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List Of Foods To Avoid With Gallbladder Problems
Gallbladder: Avoid fatty foods.Get a more detailed answer ›
The gallbladder is a sac-like structure located under the right lobe of the liver. It is attached to the common bile duct via the cystic duct. The gallbladder can store bile when the bile is not needed, and can squeeze bile into the bile duct and intestine for digestion when a person eats larger ...Read more
Fatty foods: Fatty foods such as pizza, hamburgers, fried chicken, french fries. All these will set off a gallbladder attack.See 2 more doctor answers
Gall bladder "diet": Since eggs do have a fair amount of cholesterol/fat, eggs should probably be avoided in pts with gb "problems:" gb pt should "avoid" "fatty" foods which stimulate the release of the bile acids improtant for the digestion of fat in the gut.
Fried or fatty: Foods make your gallbladder contract and can make your symptoms worse. But definitive cure is surgical removal. Ask your doctor for recommendation. It is unlikely that you will avoid future surgery at your age.
Avoid: Avoid fried, fatty, greasy foods (french fires, potato chips, butter, mayonnaise, fried foods, cheese burgers, cheese pizzas, hot dogs, etc.). Eat more fruits and vegetables. See a doctor for proper treatment of the problem.
Afraid Not: Although there are steps you can take to help lessen the likelihood of suffering from bouts of gallbladder pain (low fat diet, avoid greasy foods, etc.) once you experience an attack of gallbladder pain, the chances of having repeat attacks increases. The only way to successfully treat this is by surgically removing the gallbladder.See 2 more doctor answers
Unknown: I do not know if you mean gallstones or not. Many people can have gallstones their entire life with no problems & never need surgery. Once gallstones form they do not go away on their own or resolve with dietary changes or "gallbladder flush." once discomfort or pains occur from gallstones, then surgery becomes more likely needed.
Trial and error: After gallbladder removal, the bile from the liver constantly drains into the intestine (rather than being stored in the gallbladder between meals and squirted into the intestine after meals). Bile can be irritating and about 25% of patients may experience gastric irritation or diarrhea. This is called post-cholecystectomy syndrome. Avoid acid food and fatty food. Minimize alcohol and tobacco.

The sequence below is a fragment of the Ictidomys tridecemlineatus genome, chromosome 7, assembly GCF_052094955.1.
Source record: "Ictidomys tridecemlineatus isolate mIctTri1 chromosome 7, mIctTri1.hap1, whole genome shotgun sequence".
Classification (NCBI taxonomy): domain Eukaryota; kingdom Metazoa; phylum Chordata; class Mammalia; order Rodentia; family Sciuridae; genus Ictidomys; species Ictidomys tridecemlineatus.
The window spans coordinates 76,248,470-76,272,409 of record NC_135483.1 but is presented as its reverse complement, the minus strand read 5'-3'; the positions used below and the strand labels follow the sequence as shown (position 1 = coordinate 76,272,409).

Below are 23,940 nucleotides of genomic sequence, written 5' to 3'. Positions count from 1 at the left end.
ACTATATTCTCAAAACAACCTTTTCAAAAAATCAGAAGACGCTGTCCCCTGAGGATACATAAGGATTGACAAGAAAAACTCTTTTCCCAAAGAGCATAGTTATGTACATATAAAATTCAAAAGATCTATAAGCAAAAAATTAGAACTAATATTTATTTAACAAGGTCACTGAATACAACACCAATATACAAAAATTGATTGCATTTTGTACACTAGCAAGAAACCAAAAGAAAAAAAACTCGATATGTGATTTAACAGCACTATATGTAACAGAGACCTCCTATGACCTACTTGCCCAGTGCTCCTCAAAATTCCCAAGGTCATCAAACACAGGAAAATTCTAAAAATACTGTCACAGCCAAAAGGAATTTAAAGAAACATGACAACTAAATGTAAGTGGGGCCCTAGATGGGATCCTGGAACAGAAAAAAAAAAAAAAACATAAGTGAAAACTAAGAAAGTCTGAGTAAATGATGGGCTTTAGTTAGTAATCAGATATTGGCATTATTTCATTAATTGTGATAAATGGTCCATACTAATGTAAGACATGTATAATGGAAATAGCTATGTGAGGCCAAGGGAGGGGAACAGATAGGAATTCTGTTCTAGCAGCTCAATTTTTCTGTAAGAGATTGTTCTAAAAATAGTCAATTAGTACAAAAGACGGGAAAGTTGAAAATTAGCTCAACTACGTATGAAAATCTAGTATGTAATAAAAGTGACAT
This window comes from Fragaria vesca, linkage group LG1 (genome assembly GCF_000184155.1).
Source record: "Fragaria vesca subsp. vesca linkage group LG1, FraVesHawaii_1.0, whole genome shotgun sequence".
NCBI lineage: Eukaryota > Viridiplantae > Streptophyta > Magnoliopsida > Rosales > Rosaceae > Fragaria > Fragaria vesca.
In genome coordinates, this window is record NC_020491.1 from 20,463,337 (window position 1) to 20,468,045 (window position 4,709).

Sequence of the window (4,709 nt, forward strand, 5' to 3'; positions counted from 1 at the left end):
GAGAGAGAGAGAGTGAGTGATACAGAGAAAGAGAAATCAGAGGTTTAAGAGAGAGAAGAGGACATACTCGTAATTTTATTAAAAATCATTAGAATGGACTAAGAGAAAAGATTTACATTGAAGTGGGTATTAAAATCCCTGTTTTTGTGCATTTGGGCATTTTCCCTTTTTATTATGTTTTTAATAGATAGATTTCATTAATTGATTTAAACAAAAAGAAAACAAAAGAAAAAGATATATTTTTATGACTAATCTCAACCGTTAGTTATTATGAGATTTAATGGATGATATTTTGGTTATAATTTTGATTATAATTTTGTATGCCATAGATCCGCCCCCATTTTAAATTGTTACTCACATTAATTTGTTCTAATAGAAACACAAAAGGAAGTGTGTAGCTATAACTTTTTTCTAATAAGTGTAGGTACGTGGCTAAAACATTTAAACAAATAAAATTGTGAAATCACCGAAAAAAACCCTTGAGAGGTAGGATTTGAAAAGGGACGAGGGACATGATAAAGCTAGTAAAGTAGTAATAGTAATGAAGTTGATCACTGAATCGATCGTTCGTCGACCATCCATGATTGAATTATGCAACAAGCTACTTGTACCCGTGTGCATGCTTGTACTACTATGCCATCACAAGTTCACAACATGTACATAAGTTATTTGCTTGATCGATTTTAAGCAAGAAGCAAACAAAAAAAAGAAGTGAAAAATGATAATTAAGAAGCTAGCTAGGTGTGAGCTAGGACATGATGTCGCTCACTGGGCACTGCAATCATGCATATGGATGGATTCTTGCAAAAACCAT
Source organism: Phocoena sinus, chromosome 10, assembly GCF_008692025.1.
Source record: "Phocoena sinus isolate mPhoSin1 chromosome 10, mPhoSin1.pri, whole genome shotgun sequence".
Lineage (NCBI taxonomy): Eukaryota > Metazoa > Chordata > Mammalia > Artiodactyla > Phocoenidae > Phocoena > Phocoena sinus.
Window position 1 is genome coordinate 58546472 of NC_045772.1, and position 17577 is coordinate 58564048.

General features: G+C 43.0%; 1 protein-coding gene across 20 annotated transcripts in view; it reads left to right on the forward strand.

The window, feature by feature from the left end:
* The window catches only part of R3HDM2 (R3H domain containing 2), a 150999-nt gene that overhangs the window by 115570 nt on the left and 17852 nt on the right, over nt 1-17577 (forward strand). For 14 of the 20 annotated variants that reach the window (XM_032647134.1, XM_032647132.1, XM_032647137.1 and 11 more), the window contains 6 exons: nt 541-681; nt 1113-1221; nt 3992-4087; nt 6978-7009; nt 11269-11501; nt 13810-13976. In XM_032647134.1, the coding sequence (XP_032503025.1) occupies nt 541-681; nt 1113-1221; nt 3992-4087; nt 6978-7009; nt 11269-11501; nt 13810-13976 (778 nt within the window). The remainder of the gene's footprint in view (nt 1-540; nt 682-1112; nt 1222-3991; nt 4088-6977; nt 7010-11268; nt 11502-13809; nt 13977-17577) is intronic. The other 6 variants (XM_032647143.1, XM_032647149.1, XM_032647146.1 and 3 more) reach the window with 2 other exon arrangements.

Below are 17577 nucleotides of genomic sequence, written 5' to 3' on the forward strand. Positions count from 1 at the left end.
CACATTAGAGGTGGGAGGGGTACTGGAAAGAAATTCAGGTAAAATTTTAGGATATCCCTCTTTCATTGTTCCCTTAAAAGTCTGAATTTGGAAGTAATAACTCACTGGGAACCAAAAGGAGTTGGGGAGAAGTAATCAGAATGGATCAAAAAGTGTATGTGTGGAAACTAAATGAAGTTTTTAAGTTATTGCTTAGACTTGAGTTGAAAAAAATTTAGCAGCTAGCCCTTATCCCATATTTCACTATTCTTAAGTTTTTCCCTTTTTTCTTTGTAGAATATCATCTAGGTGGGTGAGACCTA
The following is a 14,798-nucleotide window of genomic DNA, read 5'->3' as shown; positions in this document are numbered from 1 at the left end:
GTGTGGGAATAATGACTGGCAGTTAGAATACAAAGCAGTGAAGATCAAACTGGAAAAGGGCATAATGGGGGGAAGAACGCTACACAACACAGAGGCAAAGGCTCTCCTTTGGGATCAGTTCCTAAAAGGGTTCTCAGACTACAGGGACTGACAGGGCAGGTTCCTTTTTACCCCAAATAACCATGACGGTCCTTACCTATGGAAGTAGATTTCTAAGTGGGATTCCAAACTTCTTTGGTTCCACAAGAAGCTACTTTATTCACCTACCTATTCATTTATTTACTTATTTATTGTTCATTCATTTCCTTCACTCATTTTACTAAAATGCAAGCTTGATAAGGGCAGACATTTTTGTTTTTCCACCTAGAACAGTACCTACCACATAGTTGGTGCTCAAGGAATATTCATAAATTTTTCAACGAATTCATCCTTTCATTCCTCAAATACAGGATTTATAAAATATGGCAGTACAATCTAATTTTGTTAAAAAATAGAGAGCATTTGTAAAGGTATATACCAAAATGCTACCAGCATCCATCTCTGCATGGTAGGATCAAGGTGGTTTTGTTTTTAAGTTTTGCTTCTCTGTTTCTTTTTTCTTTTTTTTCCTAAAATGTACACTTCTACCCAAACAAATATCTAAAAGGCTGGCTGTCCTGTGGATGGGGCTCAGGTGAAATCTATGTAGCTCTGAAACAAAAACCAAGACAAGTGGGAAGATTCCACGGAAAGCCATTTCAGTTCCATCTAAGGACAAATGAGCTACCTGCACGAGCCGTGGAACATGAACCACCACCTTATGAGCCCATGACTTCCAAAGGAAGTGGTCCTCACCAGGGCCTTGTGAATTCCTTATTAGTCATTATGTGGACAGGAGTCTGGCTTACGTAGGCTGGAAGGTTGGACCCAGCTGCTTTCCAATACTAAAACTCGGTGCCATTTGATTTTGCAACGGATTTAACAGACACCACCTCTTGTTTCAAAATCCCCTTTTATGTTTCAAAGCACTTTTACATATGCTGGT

I had my gallbladder taken out 8yrs ago, no I'm having problems digesting my food and trapped gas?
May not be related: Digestive symptoms 8 yrs after removal of gall bladder may not be related to surgery, see you physician for examination and work up, you may be developing some other problems.See 1 more doctor answer
What is the level of risk associated of having gallbladder related issues after lap appendectomy and what steps to take to avoid such problems
I had my gallbladder removed in july. I have put 2 stone on since op. I need help to lose this weight. Any suggestions or food that I should avoid?
I can't eat food with a lot of seasonings, or really greasy food, or drink soda without feeling really sick. If I drink water and eat bland foods I feel fine though. People keep telling me its my gallbladder causing problems, is that right?
Belly pain: You can have "gallbladder pain" from typically eating lots of greasy foods. Mainly food with high fat content. The soda or seasoning maybe signs of gerd/gastritis/ulcer although there maybe overlap. You may need lab testing and diagnostic testing. Try avoiding food triggers if able.See 1 more doctor answer
Common: The best thing to do is moderate fat intake, quantity and how fast it is ingested.See 1 more doctor answer
Is diahrrea and upset stomach after greasy food like pizza normal? My family has a history of gallbladder problems, could that be it.
Yes, it could: Be related. But not likely if you do not have any pain. It could also be pancreatic insufficiency. Have you doctor take a look at you.
Fatty, Fried Foods: The function of bile is to absorb fat from our diet. Fatty meals cause the release of a hormone (cck) that stimulates the gb to contract. Therefore, a low-fat diet is advised. Unfortunately, an attack can occur unrelated to food. The only definitive way to avoid a gb attack is gallbladder removal (cholecystectomy). Good luck!
Not really: All food should be ok after surgery we do not place the patient on any special diet some patient digestive system could be sensitive to a rich, fatty creamy food it makes them have diarrhea or go to the bathroom more often our digestive system are not created equally do not ignore what your body is telling you a food you might like might not like you back.
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